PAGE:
INSTITUTO ARGENTINO DE NIVOLOGIA, GLACIOLOGIA Y CIENCIAS AMBIENTALES
Unidad Ejecutora - UE
congresos y reuniones científicas
The great droughts of 1924-25 and 1968-69 in the argentinean central andes. Impacts and responses
PRIETO M. R.; ARANEO D. C.; VILLALBA R.
Congreso; CONGREMET XI; 2012
Centro Argentino de Meteorólogos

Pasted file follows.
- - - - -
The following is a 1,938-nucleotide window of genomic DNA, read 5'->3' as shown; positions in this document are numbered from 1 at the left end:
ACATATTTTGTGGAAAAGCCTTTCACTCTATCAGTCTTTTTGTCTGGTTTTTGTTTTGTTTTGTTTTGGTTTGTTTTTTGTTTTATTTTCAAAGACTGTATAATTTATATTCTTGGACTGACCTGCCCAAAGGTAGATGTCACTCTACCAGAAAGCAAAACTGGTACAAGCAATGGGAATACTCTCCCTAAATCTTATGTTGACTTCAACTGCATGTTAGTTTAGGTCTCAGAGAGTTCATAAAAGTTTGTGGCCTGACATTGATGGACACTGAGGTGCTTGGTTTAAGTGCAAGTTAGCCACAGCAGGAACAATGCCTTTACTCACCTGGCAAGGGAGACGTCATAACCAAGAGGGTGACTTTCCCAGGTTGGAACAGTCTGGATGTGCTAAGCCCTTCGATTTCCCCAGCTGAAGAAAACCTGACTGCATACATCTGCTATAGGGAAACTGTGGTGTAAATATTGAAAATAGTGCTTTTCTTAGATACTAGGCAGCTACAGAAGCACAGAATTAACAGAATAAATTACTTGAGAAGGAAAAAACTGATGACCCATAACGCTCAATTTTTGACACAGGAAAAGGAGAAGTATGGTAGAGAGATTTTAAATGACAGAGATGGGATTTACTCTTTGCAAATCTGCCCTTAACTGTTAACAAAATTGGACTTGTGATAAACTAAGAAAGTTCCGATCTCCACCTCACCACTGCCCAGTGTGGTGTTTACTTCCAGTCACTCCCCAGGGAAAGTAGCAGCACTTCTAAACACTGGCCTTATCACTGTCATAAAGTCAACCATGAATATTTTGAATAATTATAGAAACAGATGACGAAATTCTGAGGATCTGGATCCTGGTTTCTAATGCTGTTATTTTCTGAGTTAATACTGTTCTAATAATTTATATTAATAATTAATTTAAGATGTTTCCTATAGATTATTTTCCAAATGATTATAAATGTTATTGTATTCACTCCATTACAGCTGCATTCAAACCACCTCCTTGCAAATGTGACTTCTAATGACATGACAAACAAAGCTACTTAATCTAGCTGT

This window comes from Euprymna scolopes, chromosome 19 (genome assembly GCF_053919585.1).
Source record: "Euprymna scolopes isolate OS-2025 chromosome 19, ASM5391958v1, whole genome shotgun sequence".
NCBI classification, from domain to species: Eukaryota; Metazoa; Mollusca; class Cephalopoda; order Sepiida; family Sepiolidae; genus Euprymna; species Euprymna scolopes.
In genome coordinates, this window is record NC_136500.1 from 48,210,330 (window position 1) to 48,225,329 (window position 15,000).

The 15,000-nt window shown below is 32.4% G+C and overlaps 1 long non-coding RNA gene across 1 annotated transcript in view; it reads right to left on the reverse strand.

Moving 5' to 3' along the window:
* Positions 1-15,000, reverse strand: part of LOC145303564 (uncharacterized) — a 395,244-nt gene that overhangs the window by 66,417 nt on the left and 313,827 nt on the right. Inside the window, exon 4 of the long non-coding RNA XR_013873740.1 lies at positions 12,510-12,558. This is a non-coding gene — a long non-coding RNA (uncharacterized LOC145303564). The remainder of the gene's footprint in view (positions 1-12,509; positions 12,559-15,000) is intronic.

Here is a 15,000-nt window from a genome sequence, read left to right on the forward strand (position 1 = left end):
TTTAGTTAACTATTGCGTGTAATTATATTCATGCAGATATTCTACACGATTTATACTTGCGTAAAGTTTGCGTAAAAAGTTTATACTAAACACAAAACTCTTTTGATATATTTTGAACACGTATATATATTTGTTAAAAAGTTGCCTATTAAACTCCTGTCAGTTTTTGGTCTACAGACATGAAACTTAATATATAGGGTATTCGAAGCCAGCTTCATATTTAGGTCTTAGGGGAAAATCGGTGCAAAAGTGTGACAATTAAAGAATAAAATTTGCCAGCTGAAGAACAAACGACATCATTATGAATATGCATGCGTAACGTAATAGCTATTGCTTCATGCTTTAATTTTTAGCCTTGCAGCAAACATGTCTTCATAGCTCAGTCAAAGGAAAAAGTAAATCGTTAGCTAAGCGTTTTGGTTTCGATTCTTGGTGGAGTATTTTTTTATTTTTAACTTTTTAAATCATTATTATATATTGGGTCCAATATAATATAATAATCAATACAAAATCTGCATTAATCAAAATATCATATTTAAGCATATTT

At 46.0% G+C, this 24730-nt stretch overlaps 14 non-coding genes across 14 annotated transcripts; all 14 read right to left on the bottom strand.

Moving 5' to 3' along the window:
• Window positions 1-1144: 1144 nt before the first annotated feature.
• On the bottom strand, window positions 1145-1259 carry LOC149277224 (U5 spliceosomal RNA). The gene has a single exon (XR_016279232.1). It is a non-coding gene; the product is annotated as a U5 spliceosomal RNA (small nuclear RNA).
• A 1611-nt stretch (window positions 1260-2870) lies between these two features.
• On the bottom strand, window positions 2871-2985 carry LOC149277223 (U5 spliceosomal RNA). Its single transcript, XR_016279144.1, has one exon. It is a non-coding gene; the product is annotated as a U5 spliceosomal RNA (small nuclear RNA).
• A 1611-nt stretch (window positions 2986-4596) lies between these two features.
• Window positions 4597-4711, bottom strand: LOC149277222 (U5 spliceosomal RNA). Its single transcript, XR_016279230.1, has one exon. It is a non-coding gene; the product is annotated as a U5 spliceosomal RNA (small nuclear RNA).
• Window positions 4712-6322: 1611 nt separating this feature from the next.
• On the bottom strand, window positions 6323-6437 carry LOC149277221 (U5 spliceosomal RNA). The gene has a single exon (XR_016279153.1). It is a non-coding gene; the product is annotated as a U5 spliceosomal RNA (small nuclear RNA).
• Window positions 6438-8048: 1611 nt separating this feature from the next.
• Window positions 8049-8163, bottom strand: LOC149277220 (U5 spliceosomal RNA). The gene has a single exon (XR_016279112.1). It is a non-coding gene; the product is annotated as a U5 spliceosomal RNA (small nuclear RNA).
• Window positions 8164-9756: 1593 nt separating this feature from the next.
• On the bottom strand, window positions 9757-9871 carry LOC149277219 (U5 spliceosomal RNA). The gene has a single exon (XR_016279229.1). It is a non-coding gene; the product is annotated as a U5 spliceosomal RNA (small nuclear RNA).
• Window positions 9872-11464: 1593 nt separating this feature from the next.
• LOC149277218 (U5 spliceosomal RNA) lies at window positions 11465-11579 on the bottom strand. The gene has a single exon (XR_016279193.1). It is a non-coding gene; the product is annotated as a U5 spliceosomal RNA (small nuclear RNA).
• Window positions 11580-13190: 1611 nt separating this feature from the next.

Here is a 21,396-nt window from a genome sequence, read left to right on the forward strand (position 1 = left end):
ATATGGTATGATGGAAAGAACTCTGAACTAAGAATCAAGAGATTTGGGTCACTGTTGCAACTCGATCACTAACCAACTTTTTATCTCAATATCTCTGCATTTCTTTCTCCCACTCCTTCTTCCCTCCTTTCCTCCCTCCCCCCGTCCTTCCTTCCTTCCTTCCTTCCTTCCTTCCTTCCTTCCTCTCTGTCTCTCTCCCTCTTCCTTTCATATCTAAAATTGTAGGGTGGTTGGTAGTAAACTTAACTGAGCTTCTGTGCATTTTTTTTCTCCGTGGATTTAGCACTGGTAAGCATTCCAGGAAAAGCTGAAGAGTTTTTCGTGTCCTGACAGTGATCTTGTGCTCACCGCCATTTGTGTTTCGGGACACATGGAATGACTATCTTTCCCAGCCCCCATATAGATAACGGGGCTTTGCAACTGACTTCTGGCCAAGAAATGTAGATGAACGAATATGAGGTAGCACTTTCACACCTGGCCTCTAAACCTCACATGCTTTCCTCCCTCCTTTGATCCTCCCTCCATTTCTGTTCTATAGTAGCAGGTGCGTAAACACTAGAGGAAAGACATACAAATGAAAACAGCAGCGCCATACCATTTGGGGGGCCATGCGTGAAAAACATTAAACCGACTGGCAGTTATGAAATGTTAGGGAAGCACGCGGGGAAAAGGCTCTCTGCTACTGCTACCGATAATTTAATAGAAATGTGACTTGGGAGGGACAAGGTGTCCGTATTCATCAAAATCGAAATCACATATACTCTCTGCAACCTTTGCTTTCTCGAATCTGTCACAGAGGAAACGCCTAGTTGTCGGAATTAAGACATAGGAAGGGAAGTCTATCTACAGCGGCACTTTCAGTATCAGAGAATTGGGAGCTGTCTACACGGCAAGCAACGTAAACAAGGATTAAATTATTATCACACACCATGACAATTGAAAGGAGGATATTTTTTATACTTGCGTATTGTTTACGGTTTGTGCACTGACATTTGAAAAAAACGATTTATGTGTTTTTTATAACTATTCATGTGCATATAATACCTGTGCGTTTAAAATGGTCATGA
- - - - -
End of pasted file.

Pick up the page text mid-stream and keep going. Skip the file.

Although the drought frequency has not increased in the Andes Cordillera in the last 100 years, the hazard has increased for the population of the province of Mendoza, Argentina, if having to deal with such an event. This because of the biggest water demand for domestic consumes, watering and energy production. Another important factor to consider is the extraordinary glaciers recession in the same time lapse. The goal of the present work has been the study of two events of extreme drought through historic documentation, meteorological records and tree rings. We also point at the most relevant historic droughts through newspaper data and tree rings, analyzing the overflow of the Atuel, Tunuyan, Mendoza and San Juan rivers between 1906 and 2004 and their standardized flow volume. We compared both situations. The first one, 1924-25 with a population scenario relatively scarce, a reduced fresh water net, a limited use of energy only for public lights, transport (the tramway), wineries functioning and domestic use, even though with an intensive use for watering. The second one, 1968-69, with a noticeable population growth, wide fresh water net, generalized use of the hydroelectric energy and similar use of artificial watering. Through them we have been able to appreciate the significant impact the lack of water produced in the spring-summer period of those years and what it meant for a province such as Mendoza, which agricultural, economic and daily life depends on the flow volume of those rivers originating in the oriental slope of the Andes Cordillera. We analyze the critical situation posed by the newspapers in both periods. The first one characterized by the poor snowfall and the second one because of the scarce snow in the cordillera, in addition to the low temperatures that did not allow for the glacier fusion during the spring of those years. In both cases this resulted in a decrease in the flow volume of the province rivers and of the phreatic layer, with the resulting watering problems for agriculture and, domestic and industrial consume. In 1968-69 the problem became more acute with the scarce energy given the lack of water in the Atuel river, so much so that a lake formed by the fusion of the glaciers contributing to this river was dynamited. We examined the consequences of the lack of water through the local newspapers (Los Andes journal) plus economic and energetic data from the Dirección de Estadísticas of the Province of Mendoza. We have taken into account the following variables: surface and subterranean water resources, impact over the wetlands environment, the agricultural production and the population. The analysis of the winter atmospheric circulation for the 1924-25 event shows an anomalous intensification of the westerlies flow south of 40°S and of the Pacific anticyclone between 30°and 35°S, which would be associated to a decrease in the frequency and intensity of the storms coming from the Pacific towards the region, thus the storms would be forced to transit through major latitudes. In addition, the seas adjacent to the south American coasts presented strong negative temperatures anomalies that would contribute to the local stabilization of the atmosphere inferior layers, with increase and inhibition of the humidity contribution. In the case of 1968-69, the circulation presents similar characteristics but with the systems run around 10° latitude to the south and a marked intensification of the Atlantic anticyclone. This leaves the study region affected by a strong anomalous flow of the east that would aggravate even more the drought conditions. We concluded that both droughts were strong intensity and complexity events, even though derived from different atmospheric circulation patterns, which influenced in the agricultural demand for watering and the daily water use in Mendoza. Similar dry cycles occurred in previous decades did not have the journalistic repercussion that this phenomenon reached during those years (38 and 35 mentions respectively). For the 1924-25 drought the press limited itself to point at the lack of water for agriculture and domestic consume and the failure to deliver water in the departments of Mendoza. On the contrary, the impact in 1968-69 was larger given that the population was three times more in relation to 1924. Besides, because in 1958 when the first hydroelectric plant over the Atuel River begun working, the energy in Mendoza was only obtained through thermal generation and through small hydroelectric plants. The local press talked about the decrease in the rivers flow volume in both years. In the months of November and December of 1968 because of the problems related with hydroelectric energy generation. In January, February and March of 1969 the press comments were on the effects of the scarce water over the agricultural production, undergoing a decrease between 30% and 40% globally that year. This leads to wonder what would the consequences presently be when facing a scenario like the above described, considering that although the cultivated surface has remained more or less constant, the Mendoza population has more than duplicated in respect to 1968. Plus, the demand for electric energy for domestic and industrial consume is considerably bigger, all of which drive us to pose that the vulnerability of the Mendoza inhabitants has also increased exponentially. This study will be useful in face of the possible repetition of the phenomenon, as consequence of the global climatic change, for developing preventive work and political actions allowing for the prevention and alleviation of its effects.